Here are my notes from the standard library documentation for the CSV module. I took the notes while simultaneously reading the docs and programming, so they aren’t formatted very well, but they capture the essence of working with CSV data in Ruby.
Like source code, database schema changes and evolves over time. Migrations are a feature of Active Record that allows you to manage the database schema changes gracefully, without writing any SQL. This post contains my notes on generating Active Record migrations from the official Rails guides.
Rails makes extensive use of the active record pattern, which was introduced by Martin Fowler in his book Patterns of Enterprise Application Architecture. This post tries to summarize my understanding of the pattern in the context of a Rails application.
I took the lazy Sunday evening to catch up on my reading of the official Rails guides on Action Controller. I paired that with chapter 4 of Obie Fernandez’s The Rails 5 Way, which is all about working with Rails controllers. This post tries to summarize the essentials, providing a brief overview of Rails controllers.
It seems to me that Rails loves CRUD. CRUD stands for create read update and delete, a set of actions you can perform in an application that maps to the database operations. Things get very simple when you stick to conventions that Rails enforces upon you.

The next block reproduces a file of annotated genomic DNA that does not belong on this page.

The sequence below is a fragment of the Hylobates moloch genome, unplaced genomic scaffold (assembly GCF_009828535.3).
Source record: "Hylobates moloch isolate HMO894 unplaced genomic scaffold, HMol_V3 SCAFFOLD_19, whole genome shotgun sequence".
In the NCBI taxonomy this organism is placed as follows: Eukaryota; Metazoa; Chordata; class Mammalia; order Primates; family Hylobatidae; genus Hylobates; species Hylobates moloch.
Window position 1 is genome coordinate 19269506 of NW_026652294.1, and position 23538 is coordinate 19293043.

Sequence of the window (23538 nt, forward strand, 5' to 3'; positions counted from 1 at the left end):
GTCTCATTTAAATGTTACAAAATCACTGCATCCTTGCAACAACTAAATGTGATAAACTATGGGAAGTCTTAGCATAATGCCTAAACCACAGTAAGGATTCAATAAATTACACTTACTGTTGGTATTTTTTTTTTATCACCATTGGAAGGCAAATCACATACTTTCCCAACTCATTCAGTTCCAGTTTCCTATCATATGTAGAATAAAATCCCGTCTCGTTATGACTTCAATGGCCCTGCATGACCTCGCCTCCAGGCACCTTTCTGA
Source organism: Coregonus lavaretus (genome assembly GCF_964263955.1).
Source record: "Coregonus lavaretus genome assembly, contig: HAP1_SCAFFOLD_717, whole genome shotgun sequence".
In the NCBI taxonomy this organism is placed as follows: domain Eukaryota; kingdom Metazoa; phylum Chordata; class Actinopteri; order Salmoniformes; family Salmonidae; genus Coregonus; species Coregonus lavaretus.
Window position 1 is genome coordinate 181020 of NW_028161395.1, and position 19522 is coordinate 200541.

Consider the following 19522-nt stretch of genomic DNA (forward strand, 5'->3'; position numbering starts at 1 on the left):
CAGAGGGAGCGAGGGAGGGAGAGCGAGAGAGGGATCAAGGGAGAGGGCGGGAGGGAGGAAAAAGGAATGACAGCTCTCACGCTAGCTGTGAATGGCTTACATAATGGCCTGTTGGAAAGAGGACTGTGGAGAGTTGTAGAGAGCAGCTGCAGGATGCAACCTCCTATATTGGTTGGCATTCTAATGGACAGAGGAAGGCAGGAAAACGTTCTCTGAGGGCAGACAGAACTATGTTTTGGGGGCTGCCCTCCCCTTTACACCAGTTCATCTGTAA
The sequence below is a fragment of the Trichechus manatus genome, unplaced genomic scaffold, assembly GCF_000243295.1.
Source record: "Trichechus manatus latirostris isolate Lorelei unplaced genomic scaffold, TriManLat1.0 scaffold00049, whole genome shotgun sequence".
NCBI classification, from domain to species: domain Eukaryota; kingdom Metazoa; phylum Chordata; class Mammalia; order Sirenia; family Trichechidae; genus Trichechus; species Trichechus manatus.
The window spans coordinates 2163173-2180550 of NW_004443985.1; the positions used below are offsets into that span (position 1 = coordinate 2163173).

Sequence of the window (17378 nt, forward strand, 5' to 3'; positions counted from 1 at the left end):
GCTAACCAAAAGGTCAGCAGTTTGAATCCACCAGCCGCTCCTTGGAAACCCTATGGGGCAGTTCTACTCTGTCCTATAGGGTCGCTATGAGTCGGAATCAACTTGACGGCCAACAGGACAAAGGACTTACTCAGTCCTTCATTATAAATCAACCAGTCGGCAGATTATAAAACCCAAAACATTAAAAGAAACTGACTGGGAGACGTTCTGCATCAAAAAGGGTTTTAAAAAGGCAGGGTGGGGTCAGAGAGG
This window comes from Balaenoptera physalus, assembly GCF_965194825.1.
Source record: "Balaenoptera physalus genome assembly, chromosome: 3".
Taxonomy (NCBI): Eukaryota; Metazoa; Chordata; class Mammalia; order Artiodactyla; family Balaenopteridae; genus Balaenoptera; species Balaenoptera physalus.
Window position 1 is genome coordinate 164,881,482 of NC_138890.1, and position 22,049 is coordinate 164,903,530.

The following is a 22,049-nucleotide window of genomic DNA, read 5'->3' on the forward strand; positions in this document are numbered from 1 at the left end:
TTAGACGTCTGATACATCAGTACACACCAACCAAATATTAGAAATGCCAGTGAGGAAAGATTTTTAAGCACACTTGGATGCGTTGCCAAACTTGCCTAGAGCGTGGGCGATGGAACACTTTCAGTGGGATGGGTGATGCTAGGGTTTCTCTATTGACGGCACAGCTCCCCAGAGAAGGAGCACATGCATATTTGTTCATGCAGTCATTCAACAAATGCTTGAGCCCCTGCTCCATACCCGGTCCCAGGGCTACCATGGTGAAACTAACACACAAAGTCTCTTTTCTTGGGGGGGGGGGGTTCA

While reading one of DHH’s old blog post on the official Rails blog, I came across the following article from the late Jim Weirich, who lists 10 Things Every Java Programmer Should Know About Ruby. I think it applies equally well to C# developers.
Since the day I started learning Ruby last month, I’ve wanted to build a real web application in Rails that does something useful. Finally, I took the last weekend to build the first prototype of Manager, an application that helps me track my finances and time. I have big ambitions for it, but for now, this is what I have.